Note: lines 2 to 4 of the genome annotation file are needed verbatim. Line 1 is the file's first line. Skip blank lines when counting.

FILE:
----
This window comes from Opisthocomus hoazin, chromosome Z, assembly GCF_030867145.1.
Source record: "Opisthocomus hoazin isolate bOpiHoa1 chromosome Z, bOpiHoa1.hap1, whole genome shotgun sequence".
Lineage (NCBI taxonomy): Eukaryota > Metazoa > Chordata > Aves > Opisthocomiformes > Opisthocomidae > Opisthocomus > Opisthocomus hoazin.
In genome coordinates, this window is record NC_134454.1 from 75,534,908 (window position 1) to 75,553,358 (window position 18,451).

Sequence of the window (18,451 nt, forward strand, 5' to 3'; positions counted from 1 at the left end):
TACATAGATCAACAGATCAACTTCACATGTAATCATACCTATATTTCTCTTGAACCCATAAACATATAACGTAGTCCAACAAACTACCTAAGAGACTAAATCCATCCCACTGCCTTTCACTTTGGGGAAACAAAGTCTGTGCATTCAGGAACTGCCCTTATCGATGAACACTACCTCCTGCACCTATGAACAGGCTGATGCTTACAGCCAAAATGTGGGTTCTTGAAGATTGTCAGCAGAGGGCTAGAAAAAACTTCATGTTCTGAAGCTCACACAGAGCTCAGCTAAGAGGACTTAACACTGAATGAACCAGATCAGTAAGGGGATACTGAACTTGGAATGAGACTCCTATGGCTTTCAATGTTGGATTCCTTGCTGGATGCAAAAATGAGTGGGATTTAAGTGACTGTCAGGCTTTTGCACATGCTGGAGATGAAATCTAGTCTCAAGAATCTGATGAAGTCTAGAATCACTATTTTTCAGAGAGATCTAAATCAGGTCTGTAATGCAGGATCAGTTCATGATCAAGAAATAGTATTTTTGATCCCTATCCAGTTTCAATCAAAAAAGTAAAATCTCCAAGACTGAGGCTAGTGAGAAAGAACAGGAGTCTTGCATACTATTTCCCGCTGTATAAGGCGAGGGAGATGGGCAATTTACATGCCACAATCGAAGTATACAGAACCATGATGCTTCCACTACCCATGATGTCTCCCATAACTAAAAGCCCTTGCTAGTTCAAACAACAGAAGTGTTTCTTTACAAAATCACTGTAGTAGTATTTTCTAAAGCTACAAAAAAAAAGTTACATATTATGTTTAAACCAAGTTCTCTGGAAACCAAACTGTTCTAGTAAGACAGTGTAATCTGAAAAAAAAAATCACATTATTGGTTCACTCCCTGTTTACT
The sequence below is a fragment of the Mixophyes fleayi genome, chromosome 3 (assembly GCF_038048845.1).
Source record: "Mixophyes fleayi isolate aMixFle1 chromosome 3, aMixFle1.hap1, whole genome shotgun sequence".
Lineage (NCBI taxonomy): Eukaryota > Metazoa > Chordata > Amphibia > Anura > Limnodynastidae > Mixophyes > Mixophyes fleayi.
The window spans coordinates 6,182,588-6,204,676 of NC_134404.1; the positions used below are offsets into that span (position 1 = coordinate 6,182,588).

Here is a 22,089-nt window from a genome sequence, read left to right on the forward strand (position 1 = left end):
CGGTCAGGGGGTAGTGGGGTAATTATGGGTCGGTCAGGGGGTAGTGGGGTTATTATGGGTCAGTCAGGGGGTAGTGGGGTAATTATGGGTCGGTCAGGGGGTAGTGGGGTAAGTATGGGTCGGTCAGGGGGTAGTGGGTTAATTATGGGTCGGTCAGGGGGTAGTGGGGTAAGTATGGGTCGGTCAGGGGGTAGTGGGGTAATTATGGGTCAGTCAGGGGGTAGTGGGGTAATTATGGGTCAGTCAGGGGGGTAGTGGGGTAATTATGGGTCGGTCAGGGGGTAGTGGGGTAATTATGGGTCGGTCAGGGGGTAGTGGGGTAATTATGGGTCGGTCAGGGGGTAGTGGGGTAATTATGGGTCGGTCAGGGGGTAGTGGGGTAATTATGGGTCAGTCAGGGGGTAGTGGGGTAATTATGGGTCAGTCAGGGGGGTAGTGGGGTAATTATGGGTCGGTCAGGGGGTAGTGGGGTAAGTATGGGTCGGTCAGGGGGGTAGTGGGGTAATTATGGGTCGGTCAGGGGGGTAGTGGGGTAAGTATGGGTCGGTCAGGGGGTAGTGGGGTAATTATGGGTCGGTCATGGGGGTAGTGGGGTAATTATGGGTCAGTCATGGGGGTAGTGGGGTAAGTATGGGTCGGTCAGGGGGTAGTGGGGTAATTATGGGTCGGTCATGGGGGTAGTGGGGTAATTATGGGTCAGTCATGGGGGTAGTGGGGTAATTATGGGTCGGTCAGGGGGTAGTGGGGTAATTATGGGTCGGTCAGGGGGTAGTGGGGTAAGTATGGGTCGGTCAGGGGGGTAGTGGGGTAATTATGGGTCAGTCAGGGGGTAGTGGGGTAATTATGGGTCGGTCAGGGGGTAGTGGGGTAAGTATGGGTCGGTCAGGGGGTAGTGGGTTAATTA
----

Source record: "Opisthocomus hoazin isolate bOpiHoa1 chromosome Z, bOpiHoa1.hap1, whole genome shotgun sequence".
Lineage (NCBI taxonomy): Eukaryota > Metazoa > Chordata > Aves > Opisthocomiformes > Opisthocomidae > Opisthocomus > Opisthocomus hoazin.
In genome coordinates, this window is record NC_134454.1 from 75,534,908 (window position 1) to 75,553,358 (window position 18,451).